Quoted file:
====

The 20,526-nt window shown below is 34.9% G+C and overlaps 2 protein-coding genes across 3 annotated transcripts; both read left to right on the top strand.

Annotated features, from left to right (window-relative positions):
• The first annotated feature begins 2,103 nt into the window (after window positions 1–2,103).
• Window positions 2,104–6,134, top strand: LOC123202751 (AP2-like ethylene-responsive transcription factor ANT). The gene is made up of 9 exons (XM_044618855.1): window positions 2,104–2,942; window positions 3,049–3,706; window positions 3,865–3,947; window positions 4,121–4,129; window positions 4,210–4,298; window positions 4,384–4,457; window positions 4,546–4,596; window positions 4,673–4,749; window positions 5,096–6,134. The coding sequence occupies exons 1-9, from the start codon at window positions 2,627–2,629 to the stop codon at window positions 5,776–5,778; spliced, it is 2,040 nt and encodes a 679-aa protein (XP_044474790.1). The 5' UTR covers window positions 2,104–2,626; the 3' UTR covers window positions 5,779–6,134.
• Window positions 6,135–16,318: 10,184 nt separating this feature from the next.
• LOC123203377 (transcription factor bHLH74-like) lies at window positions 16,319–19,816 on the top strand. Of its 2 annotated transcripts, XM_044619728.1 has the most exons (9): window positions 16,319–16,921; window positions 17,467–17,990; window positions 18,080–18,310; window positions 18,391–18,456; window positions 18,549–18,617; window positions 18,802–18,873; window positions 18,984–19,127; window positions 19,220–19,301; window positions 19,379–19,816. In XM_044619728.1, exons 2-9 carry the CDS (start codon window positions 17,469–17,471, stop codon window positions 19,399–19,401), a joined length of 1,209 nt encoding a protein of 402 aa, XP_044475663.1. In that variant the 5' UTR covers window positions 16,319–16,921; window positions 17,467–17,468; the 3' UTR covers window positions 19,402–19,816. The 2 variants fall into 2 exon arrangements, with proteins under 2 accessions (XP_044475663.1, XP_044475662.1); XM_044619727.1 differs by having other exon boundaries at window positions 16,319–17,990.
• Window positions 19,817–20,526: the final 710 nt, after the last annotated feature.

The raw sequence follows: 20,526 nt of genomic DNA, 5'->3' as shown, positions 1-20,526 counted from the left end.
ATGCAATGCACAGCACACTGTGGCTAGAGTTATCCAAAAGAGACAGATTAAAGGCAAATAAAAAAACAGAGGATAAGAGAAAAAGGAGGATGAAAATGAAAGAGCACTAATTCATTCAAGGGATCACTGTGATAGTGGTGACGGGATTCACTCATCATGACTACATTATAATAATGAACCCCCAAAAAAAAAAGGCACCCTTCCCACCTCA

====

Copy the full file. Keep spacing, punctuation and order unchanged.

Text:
The 20,526-nt window shown below is 34.9% G+C and overlaps 2 protein-coding genes across 3 annotated transcripts; both read left to right on the top strand.

Annotated features, from left to right (window-relative positions):
• The first annotated feature begins 2,103 nt into the window (after window positions 1–2,103).
• Window positions 2,104–6,134, top strand: LOC123202751 (AP2-like ethylene-responsive transcription factor ANT). The gene is made up of 9 exons (XM_044618855.1): window positions 2,104–2,942; window positions 3,049–3,706; window positions 3,865–3,947; window positions 4,121–4,129; window positions 4,210–4,298; window positions 4,384–4,457; window positions 4,546–4,596; window positions 4,673–4,749; window positions 5,096–6,134. The coding sequence occupies exons 1-9, from the start codon at window positions 2,627–2,629 to the stop codon at window positions 5,776–5,778; spliced, it is 2,040 nt and encodes a 679-aa protein (XP_044474790.1). The 5' UTR covers window positions 2,104–2,626; the 3' UTR covers window positions 5,779–6,134.
• Window positions 6,135–16,318: 10,184 nt separating this feature from the next.
• LOC123203377 (transcription factor bHLH74-like) lies at window positions 16,319–19,816 on the top strand. Of its 2 annotated transcripts, XM_044619728.1 has the most exons (9): window positions 16,319–16,921; window positions 17,467–17,990; window positions 18,080–18,310; window positions 18,391–18,456; window positions 18,549–18,617; window positions 18,802–18,873; window positions 18,984–19,127; window positions 19,220–19,301; window positions 19,379–19,816. In XM_044619728.1, exons 2-9 carry the CDS (start codon window positions 17,469–17,471, stop codon window positions 19,399–19,401), a joined length of 1,209 nt encoding a protein of 402 aa, XP_044475663.1. In that variant the 5' UTR covers window positions 16,319–16,921; window positions 17,467–17,468; the 3' UTR covers window positions 19,402–19,816. The 2 variants fall into 2 exon arrangements, with proteins under 2 accessions (XP_044475663.1, XP_044475662.1); XM_044619727.1 differs by having other exon boundaries at window positions 16,319–17,990.
• Window positions 19,817–20,526: the final 710 nt, after the last annotated feature.

The raw sequence follows: 20,526 nt of genomic DNA, 5'->3' as shown, positions 1-20,526 counted from the left end.
ATGCAATGCACAGCACACTGTGGCTAGAGTTATCCAAAAGAGACAGATTAAAGGCAAATAAAAAAACAGAGGATAAGAGAAAAAGGAGGATGAAAATGAAAGAGCACTAATTCATTCAAGGGATCACTGTGATAGTGGTGACGGGATTCACTCATCATGACTACATTATAATAATGAACCCCCAAAAAAAAAAGGCACCCTTCCCACCTCA